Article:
During the first few days of this week I have taken two more steps to further secure my own computer and sites – LastPass and CloudFlare. If successful, I will be contacting clients and recommending actions.

LastPass is a random password generator that creates very strong, very secure passwords, and remembers them so you don’t have to. All you need is ONE password (the “last” password you’ll need to remember!) to access and activate LastPass and it does the rest. I’ve actually had it on my computer and started to use it on a couple of sites some time ago, but did not use it consistently. I am making a determined effort to get ALL my passwords secure and safe in LastPass. The Premium version syncs across your mobile devices (tablets and smartphones) and is only $12 a year (that’s $1 a month!!)

CloudFlare is a CDN (Content Delivery Network) that filters out bad traffic, and optimizes the delivery of your website to legitimate visitors. A simple DNS change routes visitors through CloudFlare’s network, with a significant improvement in performance and a decrease in spam and other attacks. Of interest – sites on CloudFlare were protected from the recent brute force attacks and have little to no “attempts” or lockouts. I added my business site today (April 17) and look forward to improved speed on the site and lower stats on Bad Behavior and Limit Logins.

Security of any website, WordPress or otherwise, is an ongoing battle. Because WordPress is so widely used, it’s a frequent target for spammers and hackers, but there are steps you can take to make your WordPress installation unique, less susceptible to spam, and more difficult to “hack”. Using CloudFlare’s CDN adds a layer of protection to whatever steps you choose to implement in your WordPress installation.

I will be following up with each of my clients and providing a report on how sites were affected (or not affected) by this recent activity, and recommending steps to improve security. It’s “all in a day’s work”, but one part of my workday that could be eliminated and I would not miss it one bit.

Spring Cleaning

Yes, even websites need a good “cleaning” now and then! And spring is a perfect time to review your site for old, outdated, and possibly incorrect information, get it updated and correct, and add anything new that you or your business has going.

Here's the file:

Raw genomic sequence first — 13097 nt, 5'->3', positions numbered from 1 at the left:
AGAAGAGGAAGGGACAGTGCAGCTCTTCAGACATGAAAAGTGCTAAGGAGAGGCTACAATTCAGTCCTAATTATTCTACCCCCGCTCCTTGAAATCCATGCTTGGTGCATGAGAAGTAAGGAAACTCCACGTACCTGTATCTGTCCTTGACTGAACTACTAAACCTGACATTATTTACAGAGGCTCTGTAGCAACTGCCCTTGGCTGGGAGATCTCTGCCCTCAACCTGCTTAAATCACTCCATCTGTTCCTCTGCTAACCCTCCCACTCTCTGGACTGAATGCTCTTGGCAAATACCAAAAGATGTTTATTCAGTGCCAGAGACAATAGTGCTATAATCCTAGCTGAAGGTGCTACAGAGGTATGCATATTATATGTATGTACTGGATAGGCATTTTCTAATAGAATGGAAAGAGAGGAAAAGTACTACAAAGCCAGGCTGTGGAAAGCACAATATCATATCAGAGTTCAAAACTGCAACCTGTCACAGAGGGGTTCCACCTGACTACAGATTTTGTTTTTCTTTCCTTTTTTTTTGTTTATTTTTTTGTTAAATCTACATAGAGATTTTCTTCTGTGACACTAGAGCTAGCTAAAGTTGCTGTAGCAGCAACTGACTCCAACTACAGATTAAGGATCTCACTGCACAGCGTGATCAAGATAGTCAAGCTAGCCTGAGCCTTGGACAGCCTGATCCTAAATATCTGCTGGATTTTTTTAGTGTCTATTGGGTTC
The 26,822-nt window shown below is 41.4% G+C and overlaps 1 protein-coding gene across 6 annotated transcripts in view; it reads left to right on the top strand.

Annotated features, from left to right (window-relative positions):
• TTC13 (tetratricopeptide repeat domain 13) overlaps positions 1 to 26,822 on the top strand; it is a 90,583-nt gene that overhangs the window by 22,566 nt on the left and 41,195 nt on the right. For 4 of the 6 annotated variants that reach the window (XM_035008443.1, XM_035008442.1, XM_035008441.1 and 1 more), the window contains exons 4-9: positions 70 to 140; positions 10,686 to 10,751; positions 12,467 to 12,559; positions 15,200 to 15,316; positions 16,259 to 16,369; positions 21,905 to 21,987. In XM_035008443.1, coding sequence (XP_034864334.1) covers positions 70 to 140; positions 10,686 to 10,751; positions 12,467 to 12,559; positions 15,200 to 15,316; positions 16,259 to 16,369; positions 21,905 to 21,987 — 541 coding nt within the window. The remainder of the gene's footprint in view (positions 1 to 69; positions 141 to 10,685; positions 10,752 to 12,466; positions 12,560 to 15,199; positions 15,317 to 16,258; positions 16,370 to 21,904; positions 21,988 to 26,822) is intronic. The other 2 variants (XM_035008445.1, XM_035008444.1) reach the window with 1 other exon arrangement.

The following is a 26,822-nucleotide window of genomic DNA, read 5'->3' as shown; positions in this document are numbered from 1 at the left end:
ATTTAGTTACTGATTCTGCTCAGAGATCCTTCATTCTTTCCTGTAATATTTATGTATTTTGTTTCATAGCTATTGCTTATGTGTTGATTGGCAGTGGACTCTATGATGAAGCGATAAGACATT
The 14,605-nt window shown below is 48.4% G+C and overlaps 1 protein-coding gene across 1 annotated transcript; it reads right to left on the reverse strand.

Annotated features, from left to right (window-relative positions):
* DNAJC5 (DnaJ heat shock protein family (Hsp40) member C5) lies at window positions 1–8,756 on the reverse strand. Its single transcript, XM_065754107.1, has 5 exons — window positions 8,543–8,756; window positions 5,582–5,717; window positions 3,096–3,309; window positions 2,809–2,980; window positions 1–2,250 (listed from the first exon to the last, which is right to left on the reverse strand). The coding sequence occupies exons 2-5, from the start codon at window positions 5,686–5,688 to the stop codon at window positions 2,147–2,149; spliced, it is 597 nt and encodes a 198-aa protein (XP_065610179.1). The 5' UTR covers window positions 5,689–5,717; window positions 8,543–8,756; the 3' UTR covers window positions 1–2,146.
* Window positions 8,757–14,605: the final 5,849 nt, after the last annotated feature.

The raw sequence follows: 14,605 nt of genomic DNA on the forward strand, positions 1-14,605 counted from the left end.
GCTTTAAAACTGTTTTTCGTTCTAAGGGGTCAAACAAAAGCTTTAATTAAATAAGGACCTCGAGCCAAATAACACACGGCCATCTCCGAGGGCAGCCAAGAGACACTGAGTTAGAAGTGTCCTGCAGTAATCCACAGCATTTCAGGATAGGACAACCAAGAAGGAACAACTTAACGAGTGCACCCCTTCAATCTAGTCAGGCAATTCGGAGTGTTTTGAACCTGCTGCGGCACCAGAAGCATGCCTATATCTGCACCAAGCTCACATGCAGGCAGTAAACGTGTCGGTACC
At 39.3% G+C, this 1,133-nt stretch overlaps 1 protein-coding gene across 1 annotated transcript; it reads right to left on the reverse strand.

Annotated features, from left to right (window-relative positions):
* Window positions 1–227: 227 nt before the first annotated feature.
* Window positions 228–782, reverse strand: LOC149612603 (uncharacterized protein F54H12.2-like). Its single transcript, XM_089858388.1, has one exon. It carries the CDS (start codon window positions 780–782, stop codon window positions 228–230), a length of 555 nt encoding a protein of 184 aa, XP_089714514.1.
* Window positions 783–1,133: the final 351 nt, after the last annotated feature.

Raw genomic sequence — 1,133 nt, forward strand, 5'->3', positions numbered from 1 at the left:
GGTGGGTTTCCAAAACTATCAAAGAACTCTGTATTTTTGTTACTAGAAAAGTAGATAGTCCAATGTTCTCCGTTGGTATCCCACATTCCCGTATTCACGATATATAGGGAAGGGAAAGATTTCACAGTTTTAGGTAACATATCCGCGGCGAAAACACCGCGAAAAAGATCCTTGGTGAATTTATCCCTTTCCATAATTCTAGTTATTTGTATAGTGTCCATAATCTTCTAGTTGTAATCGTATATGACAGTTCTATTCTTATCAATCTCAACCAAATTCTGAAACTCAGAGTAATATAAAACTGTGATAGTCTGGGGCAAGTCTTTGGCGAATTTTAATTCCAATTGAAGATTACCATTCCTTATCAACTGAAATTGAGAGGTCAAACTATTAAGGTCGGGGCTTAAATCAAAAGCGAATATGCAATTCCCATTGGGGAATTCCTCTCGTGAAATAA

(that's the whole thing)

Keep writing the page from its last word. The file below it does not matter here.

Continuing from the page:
Take ten or fifteen minutes to go through your site page by page, making note of changes to the content that need to be made. Perhaps a new color scheme will perk things up, or current images to replace the ones that have been there for the last several months. Are your business hours still accurate? Have your services changed?

Let’s SPRING into action and get your site tuned up and ready for business!

Maintenance Agreement

Think of your website as a stage production – and the website itself as what the audience sees. A lot of things have to happen “behind the scenes” for the production to appear effortless.

Changing the content is only a small part (although the most visible) of site maintenance. Site backups, scanning for malicious code, and updating plugins and add ons to the most recent version are some of the routine maintenance chores that need to be done consistently to keep your site healthy.

Check out my Maintenance Packages and let’s get started!

Just *having a website* is not enough for 2013

The question to business owners a few years ago was “Do you have a website?” With the explosion of personal computers, and the advent of smartphones and tablets, internet access is no longer confined to your desk or office. In fact, there are not many places you CANNOT access the internet, and the coming generation feels the need to be connected 24/7. For businesses, simply *having a website* is not enough – you need a web PRESENCE, and a website is only the starting point of interaction with clients and potential customers.

Twitter, Facebook, Pinterest, YouTube, Foursquare, Yelp – these are just a few examples of the many social sharing sites that your business can use in conjunction with a website to “get the word out” about your business, events, sales, or other promotions. Some are better suited to one type of business over another; not all will fit your business model. Use the ones that drive more traffic to your site or to your door, and focus on making the most of them.

Two other options (that are not really options any longer):
1. Making your existing site responsive, or mobile-friendly for visitors viewing it on a mobile device like a phone or a tablet. Screen size limits what is seen first, ease of navigation is a big consideration, and links need to be easily accessed by “fat finger” imprecision rather than mouse cursor precision.

2. Consider a web application (separately hosted, promoted and delivered to phones and tablets via Google Play store or Apple store) designed specifically for mobile devices, distinct and separate from a traditional website.

Your business website is key, but is only part of the picture. It should serve as a jumping off point for the rest of your web presence!

WordPress Multi-site Adventures (cont’)

Part 2

I needed to have one of the three sites as the “main” site, the hosting URL, the base for the other sites. I exported that from my test network as a standalone site, then imported it to the client’s hosting account on GoDaddy all using BUB. Once it was working on it’s own URL as a standalone site, I began the process of making that site the base for the multi-site set up, again, following the codex instructions.